Sunday, January 31, 2010

Take This Tune

This week Jamie of Take This Tune proposes the challenge of posting in song the romance of a lover thought lost who finally comes home! She suggests that the folk tale/myth lies at the heart of folk ballads such as "The Demon Lover," "John Reilly," or "Pretty, Fair Maiden in the Garden."

I searched the web for the ballad of The Demon Lover and found several versions, especially the American one called "The House Carpenter." Find below the lovely voice of Joan Baez singing the song that tells of the story of a man (usually the Devil), who returns to a former lover after a very long absence, and finds her with a husband (usually a carpenter) and a baby. He entices her to leave both behind and come with him, luring her with many ships laden with treasure. Together they board one of his ships, (which in many versions she is surprised to find does not have a crew) and put to sea.

She soon begins to lament leaving behind her child, but is heartened by spying a bright hill in the distance. Her lover informs her that the hill is heaven, where they are not bound. Instead he indicates a much darker coast, which he tells her is hell, their destination. He then breaks the ship in half with his bare hands and feet, drowning them both. In other versions, the ship is wrecked by a storm at sea.

LYRICS for "The House Carpenter"
Child Ballad #243.

"Well met, well met, said an old true love.
"Well met, well met, said he.
"I have just returned from the salt, salt sea.
"And it's all for the love of thee."
Come in, come in, my own true love,
And have a seat by me.
It's been three-fourths of a long, long year,
Since together, we have been.

"I can't come in and I can't sit down,
"For I've only a moment's time.
"They say you're married to a house carpenter,
"And your heart will never be mine.

"I could have married a King's daughter, fair,
"And she would have married me,
"But I have forsaken her crowns of gold,
"And it's all for the love of thee."

"Now you forsake your house carpenter,
"And go along with me.
"I'll take you where the grass grows green.
"On the banks of the deep blue sea."

Then she picked up a darlin' little babe,
And kisses, she gave it three.
Saying "Stay right here, my dalrin' little baby,
"And keep your pappa company."

They had not been on the ship two weeks,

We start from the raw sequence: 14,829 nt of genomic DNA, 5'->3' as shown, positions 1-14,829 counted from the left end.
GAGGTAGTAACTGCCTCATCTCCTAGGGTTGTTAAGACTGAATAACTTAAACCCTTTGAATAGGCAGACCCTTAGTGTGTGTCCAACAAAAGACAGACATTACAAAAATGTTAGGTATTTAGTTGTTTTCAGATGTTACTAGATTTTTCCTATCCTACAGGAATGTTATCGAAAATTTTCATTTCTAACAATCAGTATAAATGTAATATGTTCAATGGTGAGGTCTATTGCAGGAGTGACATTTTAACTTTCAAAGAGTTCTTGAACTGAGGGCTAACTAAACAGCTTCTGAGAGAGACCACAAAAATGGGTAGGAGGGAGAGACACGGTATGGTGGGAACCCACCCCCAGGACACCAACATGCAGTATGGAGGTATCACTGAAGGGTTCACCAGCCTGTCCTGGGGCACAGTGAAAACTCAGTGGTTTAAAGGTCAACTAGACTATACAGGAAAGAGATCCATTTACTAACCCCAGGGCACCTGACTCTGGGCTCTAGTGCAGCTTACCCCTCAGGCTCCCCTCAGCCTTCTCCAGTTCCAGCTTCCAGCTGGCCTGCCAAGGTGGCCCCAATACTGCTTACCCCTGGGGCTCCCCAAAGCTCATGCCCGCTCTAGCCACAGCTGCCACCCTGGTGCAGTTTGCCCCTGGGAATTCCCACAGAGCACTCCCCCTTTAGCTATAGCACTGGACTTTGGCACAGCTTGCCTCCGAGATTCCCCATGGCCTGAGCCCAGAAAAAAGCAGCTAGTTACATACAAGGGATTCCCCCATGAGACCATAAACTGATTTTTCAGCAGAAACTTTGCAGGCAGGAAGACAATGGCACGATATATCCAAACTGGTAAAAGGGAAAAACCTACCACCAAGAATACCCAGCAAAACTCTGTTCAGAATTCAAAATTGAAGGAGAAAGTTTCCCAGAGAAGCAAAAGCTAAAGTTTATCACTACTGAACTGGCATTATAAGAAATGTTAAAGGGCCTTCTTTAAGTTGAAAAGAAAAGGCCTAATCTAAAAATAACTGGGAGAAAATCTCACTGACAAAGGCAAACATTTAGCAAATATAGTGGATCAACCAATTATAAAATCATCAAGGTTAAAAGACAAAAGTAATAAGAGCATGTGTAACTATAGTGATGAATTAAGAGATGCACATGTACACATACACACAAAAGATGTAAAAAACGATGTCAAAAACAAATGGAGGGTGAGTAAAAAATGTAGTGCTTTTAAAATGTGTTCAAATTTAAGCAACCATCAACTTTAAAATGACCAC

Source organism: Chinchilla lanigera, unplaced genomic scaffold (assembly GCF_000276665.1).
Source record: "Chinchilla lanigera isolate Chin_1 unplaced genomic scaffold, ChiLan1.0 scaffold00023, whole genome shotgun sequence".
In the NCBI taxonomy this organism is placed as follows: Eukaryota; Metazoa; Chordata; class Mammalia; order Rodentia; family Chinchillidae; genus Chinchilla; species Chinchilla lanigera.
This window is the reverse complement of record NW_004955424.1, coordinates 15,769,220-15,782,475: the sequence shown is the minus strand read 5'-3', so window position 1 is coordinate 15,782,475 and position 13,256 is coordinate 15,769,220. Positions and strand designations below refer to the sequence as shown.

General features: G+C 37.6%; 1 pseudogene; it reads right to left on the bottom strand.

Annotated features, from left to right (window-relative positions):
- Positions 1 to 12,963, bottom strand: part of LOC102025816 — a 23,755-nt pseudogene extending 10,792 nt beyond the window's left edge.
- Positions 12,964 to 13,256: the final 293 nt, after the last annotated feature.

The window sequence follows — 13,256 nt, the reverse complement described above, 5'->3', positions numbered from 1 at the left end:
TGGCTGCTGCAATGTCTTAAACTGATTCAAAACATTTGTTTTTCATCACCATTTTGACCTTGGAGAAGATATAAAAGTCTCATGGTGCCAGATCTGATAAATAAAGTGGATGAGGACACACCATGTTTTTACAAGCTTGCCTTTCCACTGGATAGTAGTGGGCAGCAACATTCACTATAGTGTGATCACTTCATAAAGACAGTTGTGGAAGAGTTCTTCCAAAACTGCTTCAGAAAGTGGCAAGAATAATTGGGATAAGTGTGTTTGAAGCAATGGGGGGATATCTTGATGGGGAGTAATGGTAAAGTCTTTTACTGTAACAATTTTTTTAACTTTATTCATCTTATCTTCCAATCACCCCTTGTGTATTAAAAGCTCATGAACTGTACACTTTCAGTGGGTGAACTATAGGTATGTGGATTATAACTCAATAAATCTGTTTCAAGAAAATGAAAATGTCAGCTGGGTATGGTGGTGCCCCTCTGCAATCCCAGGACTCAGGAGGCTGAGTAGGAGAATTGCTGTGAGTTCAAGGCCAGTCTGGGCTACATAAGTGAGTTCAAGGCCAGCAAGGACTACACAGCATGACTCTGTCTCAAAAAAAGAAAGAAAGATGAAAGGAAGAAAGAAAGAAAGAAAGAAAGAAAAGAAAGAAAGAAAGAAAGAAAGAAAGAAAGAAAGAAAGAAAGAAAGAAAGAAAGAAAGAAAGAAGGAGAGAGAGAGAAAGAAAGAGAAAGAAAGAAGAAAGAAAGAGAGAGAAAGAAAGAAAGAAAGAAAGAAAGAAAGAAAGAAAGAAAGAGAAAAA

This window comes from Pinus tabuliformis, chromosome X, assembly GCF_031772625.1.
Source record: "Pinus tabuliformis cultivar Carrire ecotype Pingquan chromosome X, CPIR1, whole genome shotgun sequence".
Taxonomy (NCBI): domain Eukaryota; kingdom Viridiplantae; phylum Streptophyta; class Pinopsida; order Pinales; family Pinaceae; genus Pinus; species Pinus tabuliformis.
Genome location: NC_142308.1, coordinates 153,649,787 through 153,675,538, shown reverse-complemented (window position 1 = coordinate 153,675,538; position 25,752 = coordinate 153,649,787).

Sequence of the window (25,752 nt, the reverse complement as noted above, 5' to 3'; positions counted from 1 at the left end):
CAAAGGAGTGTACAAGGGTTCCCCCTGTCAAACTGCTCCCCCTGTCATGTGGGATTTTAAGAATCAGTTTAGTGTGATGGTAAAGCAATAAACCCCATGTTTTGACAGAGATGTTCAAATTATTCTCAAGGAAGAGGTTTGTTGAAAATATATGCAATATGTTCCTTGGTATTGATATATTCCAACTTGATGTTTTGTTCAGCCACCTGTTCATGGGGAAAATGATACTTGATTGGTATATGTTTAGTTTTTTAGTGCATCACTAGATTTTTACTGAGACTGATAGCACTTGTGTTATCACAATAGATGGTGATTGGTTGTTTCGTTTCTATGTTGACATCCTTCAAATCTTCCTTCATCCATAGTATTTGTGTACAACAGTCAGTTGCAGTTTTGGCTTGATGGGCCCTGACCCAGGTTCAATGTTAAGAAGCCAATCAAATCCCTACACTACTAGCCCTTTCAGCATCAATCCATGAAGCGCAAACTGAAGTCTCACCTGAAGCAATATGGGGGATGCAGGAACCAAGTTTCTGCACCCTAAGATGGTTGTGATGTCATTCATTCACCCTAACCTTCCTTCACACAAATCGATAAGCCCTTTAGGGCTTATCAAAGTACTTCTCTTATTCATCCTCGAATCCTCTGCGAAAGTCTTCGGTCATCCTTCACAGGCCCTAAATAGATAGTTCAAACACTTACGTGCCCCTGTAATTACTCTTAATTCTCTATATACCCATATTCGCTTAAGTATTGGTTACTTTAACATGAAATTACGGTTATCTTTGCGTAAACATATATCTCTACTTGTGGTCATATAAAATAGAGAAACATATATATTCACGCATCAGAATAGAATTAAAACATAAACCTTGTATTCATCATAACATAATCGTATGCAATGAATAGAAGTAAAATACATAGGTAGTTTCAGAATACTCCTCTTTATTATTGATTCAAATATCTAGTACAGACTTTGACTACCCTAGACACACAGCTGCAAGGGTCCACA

I'm sure it was not three,
Till his true love began to weep and to mourn,
And she wept most bitterly.

Sayin': "Are you weepin' for my silver and my gold."
Sayin': "Are you weepin' for my store?
"Or are you weepin' for your house carpenter,
"Whose face you'll never see no more?"

"A curse, a curse to the sailor," she cried.
"A curse, a curse," she swore.
"You robbed me of my darlin' little babe,
"That I shall never see no more."

They had not been on the ship three weeks,
I'm sure it was not four,
When there came a leak in the bottom of the ship,
And sank them for to rise no more.

This ballad was one of 25 traditional works included in Ballads Weird and Wonderful (1912) and illustrated by Vernon Hill. The New York Times review of Hill's illustrations accompanying this ballad was noted as a particular highlight of his illustrations thus:

... the design of Satan rushing down through the waves with the boat containing the faithless wife, is tremendous. Satan himself has one of the most graceful and beautiful human bodies ever drawn; the rhythm of the whole is thrilling, and the conventionalized waves are splendid.


Jamie said...

There is an old book by Taylor Caldwell, "Grandmother and the Priests" that tells short stories told at the dinner table each week by a woman's guests. In one Satan takes on his handsome appearance as the most beautiful of the archangels and "son of the morning star". That illustration reminds me of that description and much more evil than any of the modern "scary and ugly" depictions.

Fairweather said...

Excellent, Mary! (That's one of my favorite Child ballads, BTW.):)

Robin said...

Such a beautiful song. So many of the Child Ballads are so dark, but oh so wonderful.

(A confirmed folkie here - and one who leans towards the traditional end of the scale most of the time)

Carolyn Ford said...

I always have loved Joan Baez...anything she sings! And, I loved this song so much! I am glad to hear it again...beautiful.

Putz said...

al2ways teaching teach/t mary/t, all the church history relating to your header, music teaching, i guessuss maybe you are a liberal arts teacher and blog teacher toooooo, so i guess i had better get used to it, huh, ehhhhh?????

Travis said...

I've never heard this. Take This Tune is such a great way to be exposed to so much good stuff.

Sara Chapman in Seattle USA said...

I'm a real fan of Joan Baez, an old folkie who was lucky enough to hear her in a small venue in Northern California several years ago, better than ever. She has aged so very well, with a real radiance. Thanks for the lovely walk down memory lane listening to that old song.

Linda said...

Wow. 'Tis a bit depressing of a ballad but I guess it does teach a lesson in the process! Funny how the unfaithful wife misses her child but alas, not her husband it seems.